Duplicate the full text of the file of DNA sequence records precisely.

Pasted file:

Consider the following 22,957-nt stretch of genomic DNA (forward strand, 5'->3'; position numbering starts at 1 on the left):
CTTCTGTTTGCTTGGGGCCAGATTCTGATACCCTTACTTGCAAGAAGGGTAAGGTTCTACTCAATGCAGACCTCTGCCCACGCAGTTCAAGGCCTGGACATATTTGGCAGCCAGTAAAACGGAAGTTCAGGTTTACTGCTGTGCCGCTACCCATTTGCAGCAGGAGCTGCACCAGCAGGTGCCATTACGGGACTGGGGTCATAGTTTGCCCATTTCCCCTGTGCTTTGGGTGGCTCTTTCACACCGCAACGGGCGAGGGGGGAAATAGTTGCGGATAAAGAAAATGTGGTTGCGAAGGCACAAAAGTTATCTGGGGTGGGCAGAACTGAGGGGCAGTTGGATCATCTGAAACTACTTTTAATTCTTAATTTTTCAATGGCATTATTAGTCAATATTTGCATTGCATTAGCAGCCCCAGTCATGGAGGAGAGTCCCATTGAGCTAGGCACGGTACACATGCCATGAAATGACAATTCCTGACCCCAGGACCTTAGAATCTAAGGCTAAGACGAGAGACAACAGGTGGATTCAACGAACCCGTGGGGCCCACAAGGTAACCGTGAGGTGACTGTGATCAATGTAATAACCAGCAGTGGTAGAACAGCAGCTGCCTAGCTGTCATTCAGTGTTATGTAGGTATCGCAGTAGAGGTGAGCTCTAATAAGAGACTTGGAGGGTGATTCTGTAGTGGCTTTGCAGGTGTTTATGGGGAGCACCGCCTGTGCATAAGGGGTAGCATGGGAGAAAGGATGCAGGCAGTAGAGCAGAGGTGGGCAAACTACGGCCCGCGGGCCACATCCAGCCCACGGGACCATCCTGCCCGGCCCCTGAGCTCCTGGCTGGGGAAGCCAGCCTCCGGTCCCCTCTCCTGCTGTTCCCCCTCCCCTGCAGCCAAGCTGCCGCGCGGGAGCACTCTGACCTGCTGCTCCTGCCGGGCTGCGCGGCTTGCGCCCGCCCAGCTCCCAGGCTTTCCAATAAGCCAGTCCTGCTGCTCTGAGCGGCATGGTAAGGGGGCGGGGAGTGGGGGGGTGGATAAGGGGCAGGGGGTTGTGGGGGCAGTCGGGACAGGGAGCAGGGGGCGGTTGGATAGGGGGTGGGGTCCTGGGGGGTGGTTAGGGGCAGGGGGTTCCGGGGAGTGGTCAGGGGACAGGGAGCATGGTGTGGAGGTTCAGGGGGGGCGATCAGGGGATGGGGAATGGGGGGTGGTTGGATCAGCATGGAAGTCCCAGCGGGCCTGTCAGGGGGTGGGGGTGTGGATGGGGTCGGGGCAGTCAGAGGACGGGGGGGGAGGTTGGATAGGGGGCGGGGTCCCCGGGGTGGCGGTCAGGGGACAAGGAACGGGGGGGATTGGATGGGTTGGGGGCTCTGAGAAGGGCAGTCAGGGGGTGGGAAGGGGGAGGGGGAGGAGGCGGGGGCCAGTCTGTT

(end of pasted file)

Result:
Consider the following 22,957-nt stretch of genomic DNA (forward strand, 5'->3'; position numbering starts at 1 on the left):
CTTCTGTTTGCTTGGGGCCAGATTCTGATACCCTTACTTGCAAGAAGGGTAAGGTTCTACTCAATGCAGACCTCTGCCCACGCAGTTCAAGGCCTGGACATATTTGGCAGCCAGTAAAACGGAAGTTCAGGTTTACTGCTGTGCCGCTACCCATTTGCAGCAGGAGCTGCACCAGCAGGTGCCATTACGGGACTGGGGTCATAGTTTGCCCATTTCCCCTGTGCTTTGGGTGGCTCTTTCACACCGCAACGGGCGAGGGGGGAAATAGTTGCGGATAAAGAAAATGTGGTTGCGAAGGCACAAAAGTTATCTGGGGTGGGCAGAACTGAGGGGCAGTTGGATCATCTGAAACTACTTTTAATTCTTAATTTTTCAATGGCATTATTAGTCAATATTTGCATTGCATTAGCAGCCCCAGTCATGGAGGAGAGTCCCATTGAGCTAGGCACGGTACACATGCCATGAAATGACAATTCCTGACCCCAGGACCTTAGAATCTAAGGCTAAGACGAGAGACAACAGGTGGATTCAACGAACCCGTGGGGCCCACAAGGTAACCGTGAGGTGACTGTGATCAATGTAATAACCAGCAGTGGTAGAACAGCAGCTGCCTAGCTGTCATTCAGTGTTATGTAGGTATCGCAGTAGAGGTGAGCTCTAATAAGAGACTTGGAGGGTGATTCTGTAGTGGCTTTGCAGGTGTTTATGGGGAGCACCGCCTGTGCATAAGGGGTAGCATGGGAGAAAGGATGCAGGCAGTAGAGCAGAGGTGGGCAAACTACGGCCCGCGGGCCACATCCAGCCCACGGGACCATCCTGCCCGGCCCCTGAGCTCCTGGCTGGGGAAGCCAGCCTCCGGTCCCCTCTCCTGCTGTTCCCCCTCCCCTGCAGCCAAGCTGCCGCGCGGGAGCACTCTGACCTGCTGCTCCTGCCGGGCTGCGCGGCTTGCGCCCGCCCAGCTCCCAGGCTTTCCAATAAGCCAGTCCTGCTGCTCTGAGCGGCATGGTAAGGGGGCGGGGAGTGGGGGGGTGGATAAGGGGCAGGGGGTTGTGGGGGCAGTCGGGACAGGGAGCAGGGGGCGGTTGGATAGGGGGTGGGGTCCTGGGGGGTGGTTAGGGGCAGGGGGTTCCGGGGAGTGGTCAGGGGACAGGGAGCATGGTGTGGAGGTTCAGGGGGGGCGATCAGGGGATGGGGAATGGGGGGTGGTTGGATCAGCATGGAAGTCCCAGCGGGCCTGTCAGGGGGTGGGGGTGTGGATGGGGTCGGGGCAGTCAGAGGACGGGGGGGGAGGTTGGATAGGGGGCGGGGTCCCCGGGGTGGCGGTCAGGGGACAAGGAACGGGGGGGATTGGATGGGTTGGGGGCTCTGAGAAGGGCAGTCAGGGGGTGGGAAGGGGGAGGGGGAGGAGGCGGGGGCCAGTCTGTT